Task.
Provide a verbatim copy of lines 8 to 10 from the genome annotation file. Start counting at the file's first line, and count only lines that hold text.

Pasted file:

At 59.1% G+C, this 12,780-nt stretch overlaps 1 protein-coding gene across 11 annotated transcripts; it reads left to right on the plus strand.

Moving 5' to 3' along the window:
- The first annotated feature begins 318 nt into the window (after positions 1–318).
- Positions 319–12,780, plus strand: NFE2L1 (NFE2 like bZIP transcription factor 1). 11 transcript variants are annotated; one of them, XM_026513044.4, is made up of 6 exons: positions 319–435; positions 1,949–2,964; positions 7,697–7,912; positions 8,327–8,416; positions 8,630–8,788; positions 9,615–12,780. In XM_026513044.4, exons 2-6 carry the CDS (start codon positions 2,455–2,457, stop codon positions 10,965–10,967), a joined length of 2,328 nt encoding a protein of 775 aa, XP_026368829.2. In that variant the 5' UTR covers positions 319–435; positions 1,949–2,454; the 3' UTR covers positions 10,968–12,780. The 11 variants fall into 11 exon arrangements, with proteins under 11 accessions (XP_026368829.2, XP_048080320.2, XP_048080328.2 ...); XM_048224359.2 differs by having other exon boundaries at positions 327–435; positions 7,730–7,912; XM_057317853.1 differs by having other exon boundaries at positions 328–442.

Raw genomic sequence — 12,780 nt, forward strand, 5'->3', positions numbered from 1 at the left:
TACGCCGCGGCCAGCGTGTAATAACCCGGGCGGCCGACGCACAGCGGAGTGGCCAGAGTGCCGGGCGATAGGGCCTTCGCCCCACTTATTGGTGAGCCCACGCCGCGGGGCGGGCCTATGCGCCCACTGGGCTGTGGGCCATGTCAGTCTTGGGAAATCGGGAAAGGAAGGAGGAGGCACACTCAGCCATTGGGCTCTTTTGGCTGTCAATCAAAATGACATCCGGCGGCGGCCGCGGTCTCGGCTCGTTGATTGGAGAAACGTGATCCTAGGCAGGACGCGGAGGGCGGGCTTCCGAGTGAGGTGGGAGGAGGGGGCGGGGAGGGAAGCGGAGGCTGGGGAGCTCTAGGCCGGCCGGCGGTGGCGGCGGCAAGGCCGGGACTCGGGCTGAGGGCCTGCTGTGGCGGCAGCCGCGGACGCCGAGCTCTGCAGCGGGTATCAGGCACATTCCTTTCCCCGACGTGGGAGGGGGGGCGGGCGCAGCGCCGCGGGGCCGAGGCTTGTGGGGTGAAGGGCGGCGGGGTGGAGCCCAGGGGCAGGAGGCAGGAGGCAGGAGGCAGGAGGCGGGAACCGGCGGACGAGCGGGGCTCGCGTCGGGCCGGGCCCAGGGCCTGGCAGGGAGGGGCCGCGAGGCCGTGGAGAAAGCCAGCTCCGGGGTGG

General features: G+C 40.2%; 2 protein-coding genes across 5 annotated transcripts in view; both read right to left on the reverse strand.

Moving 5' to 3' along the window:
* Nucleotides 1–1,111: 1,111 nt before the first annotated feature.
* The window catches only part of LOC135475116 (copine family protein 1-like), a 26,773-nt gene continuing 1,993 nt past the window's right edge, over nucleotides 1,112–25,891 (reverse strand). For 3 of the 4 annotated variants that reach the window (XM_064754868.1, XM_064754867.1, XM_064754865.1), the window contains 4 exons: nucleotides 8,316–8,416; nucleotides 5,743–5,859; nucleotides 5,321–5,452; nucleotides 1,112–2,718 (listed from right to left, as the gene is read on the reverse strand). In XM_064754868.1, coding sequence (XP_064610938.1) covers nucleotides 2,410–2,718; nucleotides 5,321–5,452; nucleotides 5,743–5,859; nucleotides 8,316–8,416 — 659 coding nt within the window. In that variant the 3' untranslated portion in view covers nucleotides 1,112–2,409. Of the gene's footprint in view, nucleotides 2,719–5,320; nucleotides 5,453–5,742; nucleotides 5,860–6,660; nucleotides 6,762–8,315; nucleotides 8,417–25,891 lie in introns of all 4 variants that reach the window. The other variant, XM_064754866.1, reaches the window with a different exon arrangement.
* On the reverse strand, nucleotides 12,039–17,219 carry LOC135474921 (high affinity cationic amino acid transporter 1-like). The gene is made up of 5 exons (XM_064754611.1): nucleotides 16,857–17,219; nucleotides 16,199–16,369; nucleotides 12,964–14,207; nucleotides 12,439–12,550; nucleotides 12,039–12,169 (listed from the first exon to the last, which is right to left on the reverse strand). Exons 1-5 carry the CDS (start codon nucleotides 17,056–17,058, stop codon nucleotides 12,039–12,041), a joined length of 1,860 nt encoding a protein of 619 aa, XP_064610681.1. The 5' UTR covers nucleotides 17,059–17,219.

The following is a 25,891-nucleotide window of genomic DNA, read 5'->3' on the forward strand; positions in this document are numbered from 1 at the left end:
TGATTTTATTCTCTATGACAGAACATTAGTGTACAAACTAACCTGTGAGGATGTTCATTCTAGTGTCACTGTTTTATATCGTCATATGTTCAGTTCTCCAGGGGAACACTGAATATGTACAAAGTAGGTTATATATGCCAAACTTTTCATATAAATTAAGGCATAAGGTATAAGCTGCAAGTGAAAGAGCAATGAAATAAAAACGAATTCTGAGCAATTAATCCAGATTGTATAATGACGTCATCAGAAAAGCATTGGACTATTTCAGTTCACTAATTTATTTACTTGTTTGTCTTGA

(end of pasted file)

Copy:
Moving 5' to 3' along the window:
* Nucleotides 1–1,111: 1,111 nt before the first annotated feature.
* The window catches only part of LOC135475116 (copine family protein 1-like), a 26,773-nt gene continuing 1,993 nt past the window's right edge, over nucleotides 1,112–25,891 (reverse strand). For 3 of the 4 annotated variants that reach the window (XM_064754868.1, XM_064754867.1, XM_064754865.1), the window contains 4 exons: nucleotides 8,316–8,416; nucleotides 5,743–5,859; nucleotides 5,321–5,452; nucleotides 1,112–2,718 (listed from right to left, as the gene is read on the reverse strand). In XM_064754868.1, coding sequence (XP_064610938.1) covers nucleotides 2,410–2,718; nucleotides 5,321–5,452; nucleotides 5,743–5,859; nucleotides 8,316–8,416 — 659 coding nt within the window. In that variant the 3' untranslated portion in view covers nucleotides 1,112–2,409. Of the gene's footprint in view, nucleotides 2,719–5,320; nucleotides 5,453–5,742; nucleotides 5,860–6,660; nucleotides 6,762–8,315; nucleotides 8,417–25,891 lie in introns of all 4 variants that reach the window. The other variant, XM_064754866.1, reaches the window with a different exon arrangement.